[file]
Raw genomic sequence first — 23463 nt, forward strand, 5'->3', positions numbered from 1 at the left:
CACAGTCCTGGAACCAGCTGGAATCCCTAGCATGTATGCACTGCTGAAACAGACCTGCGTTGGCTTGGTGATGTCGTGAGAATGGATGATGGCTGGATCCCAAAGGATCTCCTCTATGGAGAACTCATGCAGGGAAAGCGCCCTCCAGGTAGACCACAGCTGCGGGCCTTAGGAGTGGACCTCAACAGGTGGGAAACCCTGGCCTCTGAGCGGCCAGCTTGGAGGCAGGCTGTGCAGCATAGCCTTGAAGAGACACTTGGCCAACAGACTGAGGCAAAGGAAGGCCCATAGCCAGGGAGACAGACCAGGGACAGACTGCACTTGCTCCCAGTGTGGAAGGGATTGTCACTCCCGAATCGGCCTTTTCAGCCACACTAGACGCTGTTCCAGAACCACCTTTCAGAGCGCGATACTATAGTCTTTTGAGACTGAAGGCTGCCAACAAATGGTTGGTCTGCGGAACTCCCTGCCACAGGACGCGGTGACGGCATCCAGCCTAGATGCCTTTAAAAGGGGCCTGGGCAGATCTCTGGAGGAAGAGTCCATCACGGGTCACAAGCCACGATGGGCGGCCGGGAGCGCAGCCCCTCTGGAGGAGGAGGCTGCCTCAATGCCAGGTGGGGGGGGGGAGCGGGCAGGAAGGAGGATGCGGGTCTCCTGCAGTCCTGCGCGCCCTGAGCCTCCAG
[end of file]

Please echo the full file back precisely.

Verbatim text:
Raw genomic sequence first — 23463 nt, forward strand, 5'->3', positions numbered from 1 at the left:
CACAGTCCTGGAACCAGCTGGAATCCCTAGCATGTATGCACTGCTGAAACAGACCTGCGTTGGCTTGGTGATGTCGTGAGAATGGATGATGGCTGGATCCCAAAGGATCTCCTCTATGGAGAACTCATGCAGGGAAAGCGCCCTCCAGGTAGACCACAGCTGCGGGCCTTAGGAGTGGACCTCAACAGGTGGGAAACCCTGGCCTCTGAGCGGCCAGCTTGGAGGCAGGCTGTGCAGCATAGCCTTGAAGAGACACTTGGCCAACAGACTGAGGCAAAGGAAGGCCCATAGCCAGGGAGACAGACCAGGGACAGACTGCACTTGCTCCCAGTGTGGAAGGGATTGTCACTCCCGAATCGGCCTTTTCAGCCACACTAGACGCTGTTCCAGAACCACCTTTCAGAGCGCGATACTATAGTCTTTTGAGACTGAAGGCTGCCAACAAATGGTTGGTCTGCGGAACTCCCTGCCACAGGACGCGGTGACGGCATCCAGCCTAGATGCCTTTAAAAGGGGCCTGGGCAGATCTCTGGAGGAAGAGTCCATCACGGGTCACAAGCCACGATGGGCGGCCGGGAGCGCAGCCCCTCTGGAGGAGGAGGCTGCCTCAATGCCAGGTGGGGGGGGGGAGCGGGCAGGAAGGAGGATGCGGGTCTCCTGCAGTCCTGCGCGCCCTGAGCCTCCAG